On the Record

Korea: A Geopolitical Overview

Michael H. Armacost

I am delighted to be here with you today. It is always a joy to have an excuse to visit Kyoto, and the subject of this conference–The Future of Korea–has occupied many of my waking hours for more than 30 years. It is a timely moment to discuss it.

I was asked to speak about where we are today on the Korean issue with geopolitical factors especially in mind. I take that to mean where do relations between the two Koreas stand and how are they affected by the policies of the great powers and the interrelationships among them. It is a subject worthy of our attention, though one that has fallen somewhat below the radar screen in Washington where policymakers are understandably preoccupied with the establishment and management of a new grand coalition directed against international terrorists and those who extend them support or refuge.

During the cold war, Korea was a local theater in a global contest between East and West. The great powers chose sides on the peninsula. The United States and Japan developed close links with the South; Russia and China allied themselves to the North. The North-South competition seemed a zero-sum game; any advantage achieved by one side was perceived as a danger by the other. From the 1940’s until last year, relations between Seoul and Pyongyang, except for brief intervals, were marked by deep antagonism and mutual distrust. The preeminent objective of South Korea–and I dare say of America–was to deter another war on the peninsula.
Reducing tensions was a proximate aim; reunification seemed at best a distant dream.

When the Cold War ended, strategic realities in Northeast Asia changed rapidly. Indeed these changes had been foreshadowed by some “melting of the Korean glacier” even before the Soviet Union disintegrated, the Warsaw Pact collapsed, and the Berlin Wall came down. In the late 1980’s, Moscow and Beijing terminated long-standing assistance programs to Pyongyang, and explored commercial and diplomatic ties with Seoul. Japan made a clumsy and abortive attempt to normalize relations with North Korea. And the United States, prodded by South Korea’s President No Tae-u to help draw Pyongyang out of its isolation, began to initiate tentative exchanges with the North.

These adjustments in the interplay of the great powers on the peninsula had at least two major consequences: (1) they reinforced the shift in the balance of power on the peninsula in Seoul’s favor; and (2) by further isolating the North and hastening its economic decline, they may have spurred its determination to acquire nuclear weapons as an “equalizer” against the growing conventional power of South Korea and as a diplomatic lever with which to pry concessions out of the United States. For its part, the U.S. discovered that the post-Cold War world, however different, was potentially no less dangerous. In 1993-94, it neglected its relations with Japan, China and South Korea only to discover that it could muster no effective strategy for responding to North Korea’s nuclear program without the support of North Korea’s neighbors. Bill Perry later contended that we came within an eye-lash of war with North Korea in 1994. Yet neither Japan, Russia, nor China was prepared to back economic sanctions against Pyongyang, let alone a military strike. They all pressed the U.S. to negotiate with the North about its nuclear program without putting much diplomatic leverage in our hands. Thus, if North Korea’s bid for “nukes” raised the risk of war, it also precipitated arms control negotiations between Washington and Pyongyang.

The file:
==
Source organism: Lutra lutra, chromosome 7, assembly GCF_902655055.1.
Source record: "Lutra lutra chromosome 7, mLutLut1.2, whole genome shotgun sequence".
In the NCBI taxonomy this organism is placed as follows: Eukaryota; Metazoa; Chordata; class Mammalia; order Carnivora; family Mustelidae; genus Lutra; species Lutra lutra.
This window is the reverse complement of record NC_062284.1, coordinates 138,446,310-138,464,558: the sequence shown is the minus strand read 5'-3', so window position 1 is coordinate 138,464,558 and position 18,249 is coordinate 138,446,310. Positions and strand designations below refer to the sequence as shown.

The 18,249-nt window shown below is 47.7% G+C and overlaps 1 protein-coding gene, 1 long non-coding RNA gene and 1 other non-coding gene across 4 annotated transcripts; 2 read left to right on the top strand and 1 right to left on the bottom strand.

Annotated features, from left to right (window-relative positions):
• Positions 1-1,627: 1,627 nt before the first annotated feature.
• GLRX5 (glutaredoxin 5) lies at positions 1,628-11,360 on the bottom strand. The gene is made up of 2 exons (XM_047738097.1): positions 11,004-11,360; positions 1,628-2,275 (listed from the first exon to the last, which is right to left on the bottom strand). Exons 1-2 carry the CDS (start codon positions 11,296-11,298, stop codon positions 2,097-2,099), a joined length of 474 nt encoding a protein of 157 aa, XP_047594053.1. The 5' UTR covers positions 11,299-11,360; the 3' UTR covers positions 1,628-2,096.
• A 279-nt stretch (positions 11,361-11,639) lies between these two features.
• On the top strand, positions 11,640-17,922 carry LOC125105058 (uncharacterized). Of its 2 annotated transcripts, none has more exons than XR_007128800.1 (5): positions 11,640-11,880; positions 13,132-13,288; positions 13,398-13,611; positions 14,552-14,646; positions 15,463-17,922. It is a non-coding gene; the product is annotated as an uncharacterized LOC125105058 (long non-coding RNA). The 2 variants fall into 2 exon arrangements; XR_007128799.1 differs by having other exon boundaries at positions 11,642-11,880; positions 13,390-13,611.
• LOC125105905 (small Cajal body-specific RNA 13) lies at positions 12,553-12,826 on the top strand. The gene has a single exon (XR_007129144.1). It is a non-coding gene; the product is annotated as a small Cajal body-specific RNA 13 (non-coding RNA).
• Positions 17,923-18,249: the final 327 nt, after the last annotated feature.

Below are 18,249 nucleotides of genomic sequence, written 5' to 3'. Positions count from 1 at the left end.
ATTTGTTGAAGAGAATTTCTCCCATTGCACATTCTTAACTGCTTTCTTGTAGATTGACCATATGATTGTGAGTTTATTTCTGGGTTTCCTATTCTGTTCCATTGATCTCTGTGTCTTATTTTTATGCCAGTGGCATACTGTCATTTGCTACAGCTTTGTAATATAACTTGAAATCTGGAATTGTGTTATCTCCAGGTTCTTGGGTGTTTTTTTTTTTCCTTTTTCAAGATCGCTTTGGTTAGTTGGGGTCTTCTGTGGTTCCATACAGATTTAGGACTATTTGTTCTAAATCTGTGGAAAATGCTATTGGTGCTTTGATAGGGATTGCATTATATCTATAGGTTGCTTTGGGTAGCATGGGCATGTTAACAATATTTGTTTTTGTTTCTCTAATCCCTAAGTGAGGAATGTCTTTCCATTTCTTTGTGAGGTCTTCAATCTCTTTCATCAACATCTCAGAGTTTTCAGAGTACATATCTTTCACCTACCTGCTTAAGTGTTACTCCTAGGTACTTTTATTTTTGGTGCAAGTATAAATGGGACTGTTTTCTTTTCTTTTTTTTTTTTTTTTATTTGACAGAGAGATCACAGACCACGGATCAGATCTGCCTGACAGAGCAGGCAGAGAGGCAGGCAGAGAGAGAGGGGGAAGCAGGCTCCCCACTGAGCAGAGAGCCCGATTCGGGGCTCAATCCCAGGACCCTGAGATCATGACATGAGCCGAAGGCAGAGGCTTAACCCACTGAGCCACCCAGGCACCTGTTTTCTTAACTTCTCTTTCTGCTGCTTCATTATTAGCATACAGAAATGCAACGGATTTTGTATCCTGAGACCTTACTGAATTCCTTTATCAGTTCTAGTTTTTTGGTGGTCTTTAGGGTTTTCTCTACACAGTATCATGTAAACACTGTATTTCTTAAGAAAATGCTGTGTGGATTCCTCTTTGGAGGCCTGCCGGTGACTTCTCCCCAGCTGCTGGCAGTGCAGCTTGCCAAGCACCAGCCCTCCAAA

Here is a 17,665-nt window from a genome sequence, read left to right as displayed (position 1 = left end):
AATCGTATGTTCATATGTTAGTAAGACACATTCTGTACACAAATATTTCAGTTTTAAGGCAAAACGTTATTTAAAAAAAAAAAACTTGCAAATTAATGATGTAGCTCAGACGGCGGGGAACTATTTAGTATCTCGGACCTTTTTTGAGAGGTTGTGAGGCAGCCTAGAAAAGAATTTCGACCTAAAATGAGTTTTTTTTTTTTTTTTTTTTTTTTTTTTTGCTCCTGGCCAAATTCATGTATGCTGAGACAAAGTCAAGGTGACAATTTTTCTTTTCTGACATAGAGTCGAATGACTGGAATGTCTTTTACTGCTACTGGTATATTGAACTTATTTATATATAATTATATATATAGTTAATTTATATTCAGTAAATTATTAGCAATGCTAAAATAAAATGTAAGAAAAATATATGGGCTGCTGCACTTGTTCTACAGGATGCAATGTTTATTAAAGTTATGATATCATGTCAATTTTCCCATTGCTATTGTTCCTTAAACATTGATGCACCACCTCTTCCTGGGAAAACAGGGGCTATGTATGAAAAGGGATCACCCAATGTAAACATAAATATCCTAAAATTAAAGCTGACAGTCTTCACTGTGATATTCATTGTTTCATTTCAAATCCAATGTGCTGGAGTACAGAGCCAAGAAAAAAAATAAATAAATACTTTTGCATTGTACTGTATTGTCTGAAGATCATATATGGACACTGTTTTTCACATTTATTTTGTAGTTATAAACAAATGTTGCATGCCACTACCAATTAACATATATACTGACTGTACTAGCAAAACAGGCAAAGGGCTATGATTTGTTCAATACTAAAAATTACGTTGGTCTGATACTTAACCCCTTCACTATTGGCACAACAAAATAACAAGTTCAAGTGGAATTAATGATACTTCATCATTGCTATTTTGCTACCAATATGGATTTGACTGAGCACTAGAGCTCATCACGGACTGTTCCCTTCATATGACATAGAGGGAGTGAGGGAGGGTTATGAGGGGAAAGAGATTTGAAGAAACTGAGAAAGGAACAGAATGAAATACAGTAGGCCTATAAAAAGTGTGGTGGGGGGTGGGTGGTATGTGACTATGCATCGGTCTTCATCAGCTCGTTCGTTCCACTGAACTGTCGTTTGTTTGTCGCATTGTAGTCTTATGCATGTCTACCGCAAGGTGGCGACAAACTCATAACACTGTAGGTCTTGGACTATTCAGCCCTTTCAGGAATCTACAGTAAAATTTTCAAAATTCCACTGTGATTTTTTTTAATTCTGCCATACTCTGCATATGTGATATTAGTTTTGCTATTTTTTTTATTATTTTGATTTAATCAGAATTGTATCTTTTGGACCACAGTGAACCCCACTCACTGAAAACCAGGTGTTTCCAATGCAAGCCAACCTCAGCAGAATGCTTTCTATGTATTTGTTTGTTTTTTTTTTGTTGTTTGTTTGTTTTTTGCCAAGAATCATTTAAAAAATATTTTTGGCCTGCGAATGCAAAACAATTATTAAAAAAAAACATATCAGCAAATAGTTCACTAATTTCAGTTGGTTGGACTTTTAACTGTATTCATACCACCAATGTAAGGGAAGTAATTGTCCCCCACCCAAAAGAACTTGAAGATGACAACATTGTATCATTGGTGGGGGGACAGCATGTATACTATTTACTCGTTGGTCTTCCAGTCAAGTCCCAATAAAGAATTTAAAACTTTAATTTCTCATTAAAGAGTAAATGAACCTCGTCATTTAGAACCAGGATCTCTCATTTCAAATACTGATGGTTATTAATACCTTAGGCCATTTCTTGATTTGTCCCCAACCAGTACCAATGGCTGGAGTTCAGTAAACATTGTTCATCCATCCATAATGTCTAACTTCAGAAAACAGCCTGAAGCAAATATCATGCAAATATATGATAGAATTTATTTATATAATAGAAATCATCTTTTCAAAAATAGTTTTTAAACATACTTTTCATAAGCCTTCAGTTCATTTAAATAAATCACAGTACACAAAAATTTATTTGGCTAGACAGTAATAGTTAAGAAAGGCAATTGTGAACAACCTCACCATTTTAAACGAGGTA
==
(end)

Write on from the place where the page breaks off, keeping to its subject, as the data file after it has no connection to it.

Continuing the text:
Meanwhile, Germany’s unexpectedly swift and peaceful reunification in 1992 inspired high hopes that Korea might soon follow suit. As chronic economic problems accumulated in the North, many speculated that the door to unity in Korea, as in Germany, would be opened by the collapse of another communist regime. Such speculation was especially acute following the death of Kim Il-Sung in 1994. But North Korea did not, of course, collapse. And as the financial, social, and political costs to West Germany of integrating the East into its economy became clear, South Korean authorities entertained second thoughts about the desirability of early unification, and chose to promote a more gradual process of North-South reconciliation. The Asian financial crisis of 1997-98 reinforced that choice.